Modern societies have come to a consensus on certain rules and etiquette when it comes to treating each other respectfully. We have agreed not to discriminate against women, homosexuals, minorities and people of different ethnic, political and religious beliefs. We have also agreed that privacy is a human right. The UN’s Universal Declaration of Human Rights from 1948 states clearly: “No one shall be subjected to arbitrary interference with his privacy, family, home or correspondence, nor to attacks upon his honor and reputation. Everyone has a right to the protection of the law against such interference or attacks.”
The problem is experts like to wave off all these finer points of legal and ethical debate and say instead: Show me the actual damage being done by privacy violations; then we’ll sue or fine perpetrators. But that only assesses and values financial damage—not mental anguish, stress, shame, intimidation, or stigma.
The drive to avoid these emotions act like a pair of scissors in your head, a censor pre-emptively cutting out any utterance or opinion that might come back to haunt you later. If privacy is dead, it literally chills free expression and introduces an Orwellian doublespeak that lets you only have “friends” and “like” things, or risk embarrassment, shame or worse. The Internet doesn’t forget anything anymore, and what’s been said and posted is out there to be stored and mined by organizations and people you never authorized to do so.
Now is the time for more privacy protections, not resignation over its demise. Just because data and personal trivia can be easily published doesn’t mean they ought to be public. As the planet becomes more crowded and billions of humans will interact with gazillions of things, human traits like greed and envy are alive and well. Privacy is, more than ever, crucially important for us as human beings. It’s necessary to keep our dignity, true identity and self-esteem. It is what separates the human from a data subject.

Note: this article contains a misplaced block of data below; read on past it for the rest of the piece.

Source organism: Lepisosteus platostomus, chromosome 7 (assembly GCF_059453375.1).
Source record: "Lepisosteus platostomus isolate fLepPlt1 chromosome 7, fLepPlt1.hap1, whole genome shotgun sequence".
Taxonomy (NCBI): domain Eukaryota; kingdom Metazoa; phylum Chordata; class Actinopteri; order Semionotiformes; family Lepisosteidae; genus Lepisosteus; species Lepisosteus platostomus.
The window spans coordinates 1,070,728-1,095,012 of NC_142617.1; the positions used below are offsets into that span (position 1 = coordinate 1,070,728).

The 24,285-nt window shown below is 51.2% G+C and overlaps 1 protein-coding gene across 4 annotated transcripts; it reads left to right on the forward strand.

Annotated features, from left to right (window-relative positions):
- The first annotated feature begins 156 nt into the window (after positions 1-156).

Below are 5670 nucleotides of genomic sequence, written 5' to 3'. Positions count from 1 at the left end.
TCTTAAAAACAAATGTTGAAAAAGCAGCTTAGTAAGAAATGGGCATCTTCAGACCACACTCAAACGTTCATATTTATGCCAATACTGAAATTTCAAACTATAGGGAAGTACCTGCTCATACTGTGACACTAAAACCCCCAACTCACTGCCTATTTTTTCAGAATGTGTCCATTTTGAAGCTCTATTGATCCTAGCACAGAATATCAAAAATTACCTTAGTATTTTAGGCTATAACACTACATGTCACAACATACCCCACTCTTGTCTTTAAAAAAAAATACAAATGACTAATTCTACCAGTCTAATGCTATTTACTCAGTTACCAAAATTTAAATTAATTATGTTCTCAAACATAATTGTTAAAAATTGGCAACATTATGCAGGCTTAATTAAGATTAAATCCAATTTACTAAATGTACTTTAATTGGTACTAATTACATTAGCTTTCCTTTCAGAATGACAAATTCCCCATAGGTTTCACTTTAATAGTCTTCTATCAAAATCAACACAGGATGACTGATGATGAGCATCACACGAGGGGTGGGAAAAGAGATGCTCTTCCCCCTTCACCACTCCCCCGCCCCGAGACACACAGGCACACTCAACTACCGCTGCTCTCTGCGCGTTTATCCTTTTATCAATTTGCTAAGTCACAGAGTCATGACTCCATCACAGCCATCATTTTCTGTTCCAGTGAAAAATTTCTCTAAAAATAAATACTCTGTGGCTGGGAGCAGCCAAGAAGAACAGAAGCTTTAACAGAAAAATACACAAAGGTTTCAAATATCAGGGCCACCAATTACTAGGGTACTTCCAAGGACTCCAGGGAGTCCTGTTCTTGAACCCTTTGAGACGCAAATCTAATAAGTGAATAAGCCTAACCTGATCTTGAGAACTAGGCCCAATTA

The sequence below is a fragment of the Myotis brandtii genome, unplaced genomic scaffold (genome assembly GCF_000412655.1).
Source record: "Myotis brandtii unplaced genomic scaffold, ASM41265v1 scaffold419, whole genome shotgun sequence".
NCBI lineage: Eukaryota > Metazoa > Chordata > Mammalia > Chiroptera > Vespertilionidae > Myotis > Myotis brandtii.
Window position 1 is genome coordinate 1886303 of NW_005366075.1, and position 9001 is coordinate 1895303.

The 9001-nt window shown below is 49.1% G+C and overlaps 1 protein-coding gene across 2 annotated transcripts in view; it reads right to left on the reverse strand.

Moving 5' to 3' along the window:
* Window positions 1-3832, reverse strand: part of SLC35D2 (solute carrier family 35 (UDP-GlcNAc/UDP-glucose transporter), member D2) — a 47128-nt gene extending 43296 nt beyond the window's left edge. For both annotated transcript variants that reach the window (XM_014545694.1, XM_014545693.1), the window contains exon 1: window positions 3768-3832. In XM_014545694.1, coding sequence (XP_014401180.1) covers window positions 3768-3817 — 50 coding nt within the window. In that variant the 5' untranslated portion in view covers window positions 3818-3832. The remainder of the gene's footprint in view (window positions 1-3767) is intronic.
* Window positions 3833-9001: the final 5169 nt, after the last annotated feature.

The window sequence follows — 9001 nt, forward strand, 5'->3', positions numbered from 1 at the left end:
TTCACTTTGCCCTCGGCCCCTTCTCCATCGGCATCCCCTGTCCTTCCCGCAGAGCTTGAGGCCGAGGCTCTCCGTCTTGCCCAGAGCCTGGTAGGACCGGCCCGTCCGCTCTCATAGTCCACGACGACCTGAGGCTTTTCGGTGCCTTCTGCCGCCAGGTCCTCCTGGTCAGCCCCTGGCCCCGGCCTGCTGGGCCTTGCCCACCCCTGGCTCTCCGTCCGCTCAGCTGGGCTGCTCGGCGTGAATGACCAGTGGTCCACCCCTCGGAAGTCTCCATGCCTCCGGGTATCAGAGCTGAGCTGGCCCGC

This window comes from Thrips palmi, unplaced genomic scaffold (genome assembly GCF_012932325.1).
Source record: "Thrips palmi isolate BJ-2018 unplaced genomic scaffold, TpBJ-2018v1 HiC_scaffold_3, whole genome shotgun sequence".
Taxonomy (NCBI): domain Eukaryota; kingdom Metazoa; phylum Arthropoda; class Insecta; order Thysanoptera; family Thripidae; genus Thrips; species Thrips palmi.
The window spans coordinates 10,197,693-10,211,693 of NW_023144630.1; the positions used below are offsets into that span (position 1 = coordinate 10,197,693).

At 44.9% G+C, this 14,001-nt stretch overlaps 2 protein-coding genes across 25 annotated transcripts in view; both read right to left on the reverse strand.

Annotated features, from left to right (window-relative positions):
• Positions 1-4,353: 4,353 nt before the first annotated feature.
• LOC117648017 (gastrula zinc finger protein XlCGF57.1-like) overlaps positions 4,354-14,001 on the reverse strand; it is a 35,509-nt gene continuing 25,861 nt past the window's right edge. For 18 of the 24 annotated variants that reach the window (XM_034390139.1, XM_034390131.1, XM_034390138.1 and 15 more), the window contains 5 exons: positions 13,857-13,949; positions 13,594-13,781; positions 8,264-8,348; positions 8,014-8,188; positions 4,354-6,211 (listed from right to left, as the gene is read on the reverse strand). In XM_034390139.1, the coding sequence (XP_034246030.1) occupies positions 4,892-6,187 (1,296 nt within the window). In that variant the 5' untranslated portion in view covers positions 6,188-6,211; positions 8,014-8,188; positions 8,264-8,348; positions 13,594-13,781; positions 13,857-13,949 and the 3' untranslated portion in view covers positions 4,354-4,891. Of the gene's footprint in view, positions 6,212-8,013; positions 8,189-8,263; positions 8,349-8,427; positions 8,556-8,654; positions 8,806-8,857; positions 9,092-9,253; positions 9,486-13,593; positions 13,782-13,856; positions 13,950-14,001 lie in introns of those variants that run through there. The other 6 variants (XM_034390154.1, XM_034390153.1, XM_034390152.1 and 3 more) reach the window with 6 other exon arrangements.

If data is the new oil, we’re moving into an era with big oil spills, ecological devastation and wastelands where humans will fear to tread. The only inhabitants of a privacy-free, data-driven ecosystem will be algorithms, bots and networked devices that harvest our data and make decisions about us. VC Brad Feld was only half joking when he recently said that machines will treat us like pets.
There’s a better way to approach the debate over whether privacy should be declared dead. As the Canadian technology and business consultant Don Tapscott told us: “People like Mark Zuckerberg confuse transparency and openness. Transparency is for organizations and companies, not for individuals. An organization has to be accountable and therefore transparent to its shareholders, stakeholders and the public at large. A person, on the other hand, has no such obligation. Quite the opposite. We should expect our right to privacy will be respected. It is the basis of trust.”
And he’s not alone. There are other vocal supporters of privacy, some surprising. Last month, Google chairman Eric Schmidt also stood up for privacy. He told Reuters TV that we should fight for it, or we would lose it altogether: “Virtually all interesting content is user-generated. It is Facebook posts, drunken photos of yourself. This is a privacy nightmare. Especially if you are about 15. Usually, if a 15-year-old does something stupid we will clear his record and no one will ever know. Now it’s gonna follow you for the rest of your life. For you having teens, you should have the online talk before you have the sex talk. They can unknowingly damage the rest of their life.”
Pretty remarkable words coming from a man heading the company who probably knows most about the world’s individuals. Surreptitious tracking is fact of your life online. So have that talk before opening the dot-kimono. Or you risk becoming a latter-day village idiot.
Illustration by Jeff Pastorek